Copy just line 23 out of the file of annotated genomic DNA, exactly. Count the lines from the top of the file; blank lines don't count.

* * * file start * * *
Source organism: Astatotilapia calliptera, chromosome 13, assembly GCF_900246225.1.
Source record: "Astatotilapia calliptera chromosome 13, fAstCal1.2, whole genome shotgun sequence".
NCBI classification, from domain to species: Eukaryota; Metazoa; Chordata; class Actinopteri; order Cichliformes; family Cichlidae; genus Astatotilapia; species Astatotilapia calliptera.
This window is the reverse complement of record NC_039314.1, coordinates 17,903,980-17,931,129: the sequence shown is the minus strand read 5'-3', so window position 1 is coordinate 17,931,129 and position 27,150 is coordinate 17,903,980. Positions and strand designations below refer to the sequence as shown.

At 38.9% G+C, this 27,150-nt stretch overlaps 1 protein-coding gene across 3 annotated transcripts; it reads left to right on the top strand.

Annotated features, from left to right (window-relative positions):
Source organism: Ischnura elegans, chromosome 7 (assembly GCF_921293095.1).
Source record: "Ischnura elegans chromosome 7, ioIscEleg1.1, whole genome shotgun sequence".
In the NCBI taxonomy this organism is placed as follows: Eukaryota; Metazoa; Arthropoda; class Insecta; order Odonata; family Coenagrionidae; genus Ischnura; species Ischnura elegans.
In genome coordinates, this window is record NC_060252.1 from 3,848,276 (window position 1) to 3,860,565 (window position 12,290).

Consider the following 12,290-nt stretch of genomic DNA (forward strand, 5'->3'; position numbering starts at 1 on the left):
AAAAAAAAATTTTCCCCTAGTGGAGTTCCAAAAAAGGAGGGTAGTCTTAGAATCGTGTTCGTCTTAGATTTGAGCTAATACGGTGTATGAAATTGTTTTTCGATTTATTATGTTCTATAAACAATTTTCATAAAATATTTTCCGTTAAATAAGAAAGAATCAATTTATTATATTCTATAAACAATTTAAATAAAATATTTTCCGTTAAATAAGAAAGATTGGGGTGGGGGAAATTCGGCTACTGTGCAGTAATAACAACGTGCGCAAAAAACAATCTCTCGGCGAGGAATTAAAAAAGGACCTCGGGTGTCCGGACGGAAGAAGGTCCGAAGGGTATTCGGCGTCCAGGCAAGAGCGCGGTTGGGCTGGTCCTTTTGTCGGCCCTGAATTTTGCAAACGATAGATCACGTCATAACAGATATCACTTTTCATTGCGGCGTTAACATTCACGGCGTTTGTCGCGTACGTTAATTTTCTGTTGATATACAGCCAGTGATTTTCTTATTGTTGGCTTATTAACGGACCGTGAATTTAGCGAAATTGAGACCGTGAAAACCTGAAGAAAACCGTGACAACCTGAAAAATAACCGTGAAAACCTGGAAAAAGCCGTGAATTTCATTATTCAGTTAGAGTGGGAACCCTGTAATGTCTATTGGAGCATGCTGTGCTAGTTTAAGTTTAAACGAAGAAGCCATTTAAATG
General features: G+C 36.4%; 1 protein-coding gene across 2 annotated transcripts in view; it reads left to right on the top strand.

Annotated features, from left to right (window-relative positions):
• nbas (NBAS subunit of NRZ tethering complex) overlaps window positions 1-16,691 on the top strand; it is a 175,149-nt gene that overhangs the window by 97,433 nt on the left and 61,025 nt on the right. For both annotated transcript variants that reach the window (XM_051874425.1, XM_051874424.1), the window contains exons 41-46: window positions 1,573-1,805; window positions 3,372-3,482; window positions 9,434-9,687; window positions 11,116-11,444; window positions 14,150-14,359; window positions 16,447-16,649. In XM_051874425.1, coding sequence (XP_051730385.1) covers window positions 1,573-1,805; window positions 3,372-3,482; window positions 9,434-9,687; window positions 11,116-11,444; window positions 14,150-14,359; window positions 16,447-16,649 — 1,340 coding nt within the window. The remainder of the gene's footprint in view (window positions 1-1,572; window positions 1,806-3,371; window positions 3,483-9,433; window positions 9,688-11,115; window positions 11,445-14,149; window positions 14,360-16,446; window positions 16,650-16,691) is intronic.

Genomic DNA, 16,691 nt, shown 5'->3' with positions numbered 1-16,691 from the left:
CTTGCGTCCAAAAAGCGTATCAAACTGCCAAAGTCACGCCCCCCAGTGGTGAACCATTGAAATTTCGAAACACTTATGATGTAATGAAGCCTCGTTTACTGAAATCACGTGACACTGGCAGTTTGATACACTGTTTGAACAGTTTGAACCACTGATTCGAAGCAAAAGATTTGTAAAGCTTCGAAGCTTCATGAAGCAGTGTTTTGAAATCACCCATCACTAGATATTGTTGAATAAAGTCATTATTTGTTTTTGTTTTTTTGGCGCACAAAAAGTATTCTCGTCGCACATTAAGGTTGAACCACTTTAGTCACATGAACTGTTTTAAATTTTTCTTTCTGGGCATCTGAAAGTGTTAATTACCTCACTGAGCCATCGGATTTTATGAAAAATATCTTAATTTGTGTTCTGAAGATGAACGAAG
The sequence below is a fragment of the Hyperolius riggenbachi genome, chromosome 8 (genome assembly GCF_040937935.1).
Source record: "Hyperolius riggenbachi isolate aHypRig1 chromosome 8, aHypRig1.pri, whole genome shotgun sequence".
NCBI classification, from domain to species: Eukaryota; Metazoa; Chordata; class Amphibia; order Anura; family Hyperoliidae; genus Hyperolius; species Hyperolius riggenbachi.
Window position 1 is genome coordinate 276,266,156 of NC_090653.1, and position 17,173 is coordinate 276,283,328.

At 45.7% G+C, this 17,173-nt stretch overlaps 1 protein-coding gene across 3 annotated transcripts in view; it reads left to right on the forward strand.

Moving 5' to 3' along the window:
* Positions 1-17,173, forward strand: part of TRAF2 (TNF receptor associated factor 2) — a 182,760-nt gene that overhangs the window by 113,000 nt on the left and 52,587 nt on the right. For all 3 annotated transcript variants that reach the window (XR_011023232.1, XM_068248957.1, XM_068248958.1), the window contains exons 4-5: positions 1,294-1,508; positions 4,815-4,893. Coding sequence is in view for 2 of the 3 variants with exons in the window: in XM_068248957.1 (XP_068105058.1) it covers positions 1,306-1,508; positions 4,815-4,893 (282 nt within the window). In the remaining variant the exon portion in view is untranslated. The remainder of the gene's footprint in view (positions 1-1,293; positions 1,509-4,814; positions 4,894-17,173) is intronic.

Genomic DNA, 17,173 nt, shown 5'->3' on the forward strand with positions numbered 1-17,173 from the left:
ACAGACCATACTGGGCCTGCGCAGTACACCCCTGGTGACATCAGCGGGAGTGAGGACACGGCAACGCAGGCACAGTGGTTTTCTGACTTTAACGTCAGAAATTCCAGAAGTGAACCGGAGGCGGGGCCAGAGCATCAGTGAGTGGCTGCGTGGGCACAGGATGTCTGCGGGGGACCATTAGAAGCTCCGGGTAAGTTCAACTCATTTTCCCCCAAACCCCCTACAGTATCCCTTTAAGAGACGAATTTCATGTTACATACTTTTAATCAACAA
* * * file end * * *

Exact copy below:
Moving 5' to 3' along the window: